Warner Home Video
Cast: Harrison Ford, Paul Bettany, Virginia Madsen, Robert Patrick
Extras: Featurettes, Theatrical Trailer
For a Harrison Ford movie, "Firewall" was surprisingly low-key when it hit theaters. A few trailers here and there but not that much, and then the film also didn't exactly set the box office on fire either. I was curious to check out the film therefore when it showed up on my doorstep as a HD-DVD and DVD combo.
Jack Stanfield (Harrison Ford) is the security specialist for a large bank, and his daily job is to make sure the company's software is bullet-proof and cannot be penetrated by hackers and other criminals, trying to abuse their system to get to the bank's money. One day he and his family are kidnapped. Bill Cox (Paul Bettany) has masterminded a scheme that would allow him to use Jack to get him about $100 million worth of money, but the plan backfires when Jack tells him that only a few days ago, the company removed all direct-access terminals that would have been needed to put Cox's plan in motion. Determined, he forces Jack to come up with a new way to obtain the money threatening to kill him and his family if he wouldn't. While trying to escape the kidnappers – upsetting them very much in the progress – Jack devises a new plan, but it's not without risk.
"Firewall" is not a bad film but it never lives up to the potential the material offers. The film is too formulaic in its execution and offers absolutely no surprises. In addition it lacks logic and creates hair-raising moments, like the one where Jack automagically assembles an iPod with a scan-head, complete with a fully functioning scanning software. Apart from the fact that there is no public programming interface for the iPod, writing such a piece of software takes a bit more than the hour or two that Jack spends on the whole operation. There are other cases where you just have to roll your eyes because ideas are too far fetched to remain believable and the script seems sorely uninspired. To me it completely broke the film, making it entertaining but in no way memorable or remarkable. Watch it and forget it…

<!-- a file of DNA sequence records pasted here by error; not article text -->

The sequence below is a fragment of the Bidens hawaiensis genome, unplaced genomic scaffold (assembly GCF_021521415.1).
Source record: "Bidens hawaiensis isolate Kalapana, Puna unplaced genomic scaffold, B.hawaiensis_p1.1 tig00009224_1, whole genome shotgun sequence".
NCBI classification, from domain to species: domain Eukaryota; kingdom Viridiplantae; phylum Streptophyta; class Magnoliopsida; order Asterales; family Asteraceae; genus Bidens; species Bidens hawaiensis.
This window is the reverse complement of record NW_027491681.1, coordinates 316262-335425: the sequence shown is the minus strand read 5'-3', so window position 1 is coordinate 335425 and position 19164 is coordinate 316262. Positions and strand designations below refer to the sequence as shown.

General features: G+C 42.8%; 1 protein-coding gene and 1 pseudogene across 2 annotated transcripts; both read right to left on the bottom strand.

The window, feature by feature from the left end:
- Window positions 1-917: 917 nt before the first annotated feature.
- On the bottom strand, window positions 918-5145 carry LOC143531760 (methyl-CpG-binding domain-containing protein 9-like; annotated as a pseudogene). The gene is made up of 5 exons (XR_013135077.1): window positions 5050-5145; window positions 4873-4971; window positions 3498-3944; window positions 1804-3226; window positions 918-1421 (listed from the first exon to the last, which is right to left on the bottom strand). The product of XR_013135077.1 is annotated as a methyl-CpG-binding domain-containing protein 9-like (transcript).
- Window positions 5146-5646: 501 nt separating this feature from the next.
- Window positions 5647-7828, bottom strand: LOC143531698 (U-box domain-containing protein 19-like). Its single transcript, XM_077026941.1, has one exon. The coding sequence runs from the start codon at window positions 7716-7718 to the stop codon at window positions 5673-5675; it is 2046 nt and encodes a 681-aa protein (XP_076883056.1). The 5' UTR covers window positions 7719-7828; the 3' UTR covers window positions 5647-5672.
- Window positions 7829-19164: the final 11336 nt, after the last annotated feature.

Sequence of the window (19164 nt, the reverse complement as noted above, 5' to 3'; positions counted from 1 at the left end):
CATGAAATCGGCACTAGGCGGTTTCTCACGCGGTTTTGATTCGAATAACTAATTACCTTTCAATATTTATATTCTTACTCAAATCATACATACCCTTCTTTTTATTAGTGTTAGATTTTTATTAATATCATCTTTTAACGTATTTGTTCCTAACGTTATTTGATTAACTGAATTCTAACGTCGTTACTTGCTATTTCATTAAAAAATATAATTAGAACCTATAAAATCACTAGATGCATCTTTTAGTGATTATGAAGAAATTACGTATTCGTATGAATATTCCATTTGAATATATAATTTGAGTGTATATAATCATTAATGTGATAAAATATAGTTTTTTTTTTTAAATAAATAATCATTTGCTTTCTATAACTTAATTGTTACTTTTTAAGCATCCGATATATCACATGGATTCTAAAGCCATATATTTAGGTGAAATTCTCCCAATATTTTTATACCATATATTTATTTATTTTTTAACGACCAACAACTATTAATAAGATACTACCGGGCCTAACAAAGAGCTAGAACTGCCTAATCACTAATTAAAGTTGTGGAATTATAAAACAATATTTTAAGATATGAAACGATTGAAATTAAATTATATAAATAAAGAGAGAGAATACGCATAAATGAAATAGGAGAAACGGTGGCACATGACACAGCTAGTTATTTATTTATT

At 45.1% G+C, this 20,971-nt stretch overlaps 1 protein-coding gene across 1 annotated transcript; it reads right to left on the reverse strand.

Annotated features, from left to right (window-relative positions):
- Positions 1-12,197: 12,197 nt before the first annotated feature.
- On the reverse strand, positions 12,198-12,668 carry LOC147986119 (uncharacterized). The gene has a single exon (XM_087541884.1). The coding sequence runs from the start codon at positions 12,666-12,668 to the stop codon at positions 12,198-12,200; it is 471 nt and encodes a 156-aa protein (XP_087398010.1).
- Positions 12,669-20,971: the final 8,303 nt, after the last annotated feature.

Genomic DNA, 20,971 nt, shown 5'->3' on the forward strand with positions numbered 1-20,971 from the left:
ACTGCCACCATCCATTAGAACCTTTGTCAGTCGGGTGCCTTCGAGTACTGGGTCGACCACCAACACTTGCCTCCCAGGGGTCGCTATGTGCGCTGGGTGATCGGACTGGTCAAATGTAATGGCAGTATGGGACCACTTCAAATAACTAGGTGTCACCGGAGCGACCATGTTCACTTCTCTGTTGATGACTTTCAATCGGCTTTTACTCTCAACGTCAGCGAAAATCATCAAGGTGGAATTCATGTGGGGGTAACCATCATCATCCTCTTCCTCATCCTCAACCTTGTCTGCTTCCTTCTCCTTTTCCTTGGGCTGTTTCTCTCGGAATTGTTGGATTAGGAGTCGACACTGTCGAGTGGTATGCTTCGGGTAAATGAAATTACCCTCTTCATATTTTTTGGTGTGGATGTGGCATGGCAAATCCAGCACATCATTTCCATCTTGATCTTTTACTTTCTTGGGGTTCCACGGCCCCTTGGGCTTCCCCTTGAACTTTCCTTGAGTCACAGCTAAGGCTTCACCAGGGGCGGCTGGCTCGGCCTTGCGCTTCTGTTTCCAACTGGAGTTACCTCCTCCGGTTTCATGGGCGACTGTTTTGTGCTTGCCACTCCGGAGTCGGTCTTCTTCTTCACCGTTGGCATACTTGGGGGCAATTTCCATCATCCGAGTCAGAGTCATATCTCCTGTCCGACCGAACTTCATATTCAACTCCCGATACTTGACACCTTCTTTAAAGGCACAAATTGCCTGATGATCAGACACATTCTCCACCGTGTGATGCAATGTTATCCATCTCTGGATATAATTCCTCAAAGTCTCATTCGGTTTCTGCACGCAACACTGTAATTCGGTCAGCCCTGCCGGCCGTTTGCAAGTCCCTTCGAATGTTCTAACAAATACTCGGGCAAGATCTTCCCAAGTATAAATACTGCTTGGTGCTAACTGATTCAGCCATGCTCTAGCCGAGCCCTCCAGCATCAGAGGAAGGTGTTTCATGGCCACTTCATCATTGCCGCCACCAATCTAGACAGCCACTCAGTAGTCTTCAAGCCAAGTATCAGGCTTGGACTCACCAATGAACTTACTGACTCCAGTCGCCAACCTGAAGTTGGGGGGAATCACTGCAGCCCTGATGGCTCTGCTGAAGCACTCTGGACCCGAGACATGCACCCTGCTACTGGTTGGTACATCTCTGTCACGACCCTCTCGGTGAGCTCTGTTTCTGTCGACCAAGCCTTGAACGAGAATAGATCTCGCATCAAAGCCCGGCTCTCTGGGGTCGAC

The film is simply missing focus – including the title, "Firewall" – which has virtually nothing to do with the film or its premise and a attribute this to a lack of vision on the director's behalf. With a director who knows the genre and has a bit more experience setting up suspense properly, "Firewall" may have worked, but as it is, it simply fails.
Warner Home Video is presenting "Firewall" on a combo release here that contains the HD-DVD version as well as the DVD version on a single disc. The DVD transfer is crisp and looks like you would expect form a brand new movie, making it to DVD for the first time. Free of blemishes, grain or defects ,the image is stable and clear at all times. Level of definition is very good and colors are superbly rendered, making sure to get the best out of the movie's cinematography. Strong contrast and deep black levels make sure the image has good visual depth and renders solid shadows that don't break up. No edge-enhancement is evident and the compression is without artifacts.
The DVD contains 5.1 channel Dolby Digital audio tracks in English, French and Spanish. The tracks are clean and clear with good dynamics. Surround usage is generally good and although the film is subtle in its surround usage due to its nature, when unleashed, the movie will bombard you with effects from all directions, making those moments all the more effective. Dialogues are well integrated and always understandable.
"Firewall" is offering up a few limited bonus materials, such as a conversation with Harrison Ford and director Richard Locraine. It is a 15-minute back-padding going on between the two which I found a little bit embarrassing to be honest, especially in the light that the film is not really that good.
In a 4-minute featurette writer Joe Forte tells us his secret to write a thriller. Well, again given the poor script of the film, you may want to take a look at this and decide to ignore his advice because harsh as it may sound, newcomer Joe Forte has yet to write a good thriller.
The extras are rounded out by the movie's trailer.
"Firewall" is not all bad but it's not great either. It is a formulaic thriller without surprises even though it is well acted by Bettany and Ford, somehow it seems superficial at all times and never really puts you on the edge of your seat. The outcome of the film is clear and so is the path how we get there. This is pretty standard fare that may warrant a rental rather than a purchase, really.